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- SEC Chair Clayton Goes 'Hat in Hand' Before Congress on 2019 Budget Request
- SEC's Opening Remarks to the Elder Justice Coordinating Council
- Massachusetts Jury Convicts CA Attorney of Securities Fraud
- Deutsche Bank Says 3 Senior Investment Bankers to Leave Firm
- World’s Biggest Hedge Fund Reportedly ‘Bearish On Financial Assets’
- SEC Fines Constant Contact, Popular Email Marketer, for Overstating Subscriber Numbers
- SocGen Agrees to Pay $1.3 Billion to End Libya, Libor Probes
- Cryptocurrency Exchange Bitfinex Briefly Halts Trading After Cyber Attack
- SEC Names Valerie Szczepanik Senior Advisor for Digital Assets and Innovation
- SEC Modernizes Delivery of Fund Reports, Seeks Public Feedback on Improving Fund Disclosure
- NYSE Says SEC Plan to Limit Exchange Rebates Would Hurt Investors
- Deutsche Bank faces another challenge with Fed stress test
- Former JPMorgan Broker Files racial discrimination suit against company
- $3.3Mn Winning Bid for Lunch with Warren Buffett
- Julie Erhardt is SEC's New Acting Chief Risk Officer
- Chyhe Becker is SEC's New Acting Chief Economist, Acting Director of Economic and Risk Analysis Division
- Getting a Handle on Virtual Currencies - FINRA
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NEWSLETTERS & ALERTS
Goldman Sachs Sued for Racial Discrimination
[Photo Inset: Imgarcade.com]
Rebecca Allen, a black banker in personal wealth management with Goldman Sachs, is suing the firm on the basis that it has steered top clients to her white colleagues while denying her promotions because of her race.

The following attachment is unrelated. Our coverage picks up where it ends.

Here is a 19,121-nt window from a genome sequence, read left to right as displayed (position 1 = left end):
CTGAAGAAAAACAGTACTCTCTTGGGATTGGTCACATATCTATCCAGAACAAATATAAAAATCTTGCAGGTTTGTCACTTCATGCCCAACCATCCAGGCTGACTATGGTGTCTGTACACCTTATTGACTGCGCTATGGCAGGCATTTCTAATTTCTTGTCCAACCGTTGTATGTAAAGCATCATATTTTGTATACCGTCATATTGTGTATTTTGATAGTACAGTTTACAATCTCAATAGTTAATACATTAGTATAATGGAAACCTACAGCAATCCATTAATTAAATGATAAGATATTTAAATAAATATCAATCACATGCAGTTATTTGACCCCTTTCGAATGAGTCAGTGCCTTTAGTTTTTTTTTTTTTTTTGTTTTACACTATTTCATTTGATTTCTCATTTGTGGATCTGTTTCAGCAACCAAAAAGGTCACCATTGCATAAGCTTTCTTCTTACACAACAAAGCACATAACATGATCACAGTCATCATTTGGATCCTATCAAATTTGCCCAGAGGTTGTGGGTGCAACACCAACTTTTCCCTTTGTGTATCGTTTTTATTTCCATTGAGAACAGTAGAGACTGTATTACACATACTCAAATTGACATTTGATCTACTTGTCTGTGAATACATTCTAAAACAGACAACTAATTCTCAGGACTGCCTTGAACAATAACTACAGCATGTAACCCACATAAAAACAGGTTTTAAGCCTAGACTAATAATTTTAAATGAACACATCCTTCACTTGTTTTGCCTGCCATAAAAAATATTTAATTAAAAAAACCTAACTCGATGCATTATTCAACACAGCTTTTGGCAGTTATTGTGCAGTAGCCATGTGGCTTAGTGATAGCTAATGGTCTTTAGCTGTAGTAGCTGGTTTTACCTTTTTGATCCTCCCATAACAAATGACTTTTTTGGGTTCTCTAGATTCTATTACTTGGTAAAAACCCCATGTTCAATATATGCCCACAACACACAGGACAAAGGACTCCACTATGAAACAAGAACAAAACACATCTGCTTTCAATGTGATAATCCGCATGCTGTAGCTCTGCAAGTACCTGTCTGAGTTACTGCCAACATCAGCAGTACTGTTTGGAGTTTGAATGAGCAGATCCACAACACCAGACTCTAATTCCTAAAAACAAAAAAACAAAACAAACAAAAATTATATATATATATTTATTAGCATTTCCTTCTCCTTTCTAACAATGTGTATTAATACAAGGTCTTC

According to Ms. Allen’s complaint: "Simply put, Goldman Sachs does virtually nothing to hire, promote or develop black talent, instead focusing its efforts on retaining and promoting white employees to positions of leadership." Ms. Allen, who’s also Jewish, says that she has faced “discriminatory comments” at Goldman Sachs “based on the fact that she is Jewish, including various inquiries clearly designed to determine ‘how Jewish’ Ms. Allen is, given that she is Black.”
The lawsuit also named Goldman investment banking partner, Christina Minnis, who allegedly was instrumental in having Ms. Allen removed from an account that she had worked on for 3 years. According to the complaint, Brent Saunders, the CEO of drug giant Allergan, had "expressed interest in committing significant assets to" the private wealth management division. Yet, Ms.Minnis had Ms. Allen removed after Minnis "became Mr. Saunders' investment banking relationship partner."
Goldman Sachs, which plans to vigorously contest the lawsuit, issued the following statement: "Our success depends on our ability to maintain a diverse employee base and we are focused on recruiting, retaining and promoting diverse professionals at all levels."
The case is Allen v. Goldman Sachs Group Inc, U.S. District Court for the Southern District of New York, No. 1:17-cv-06195.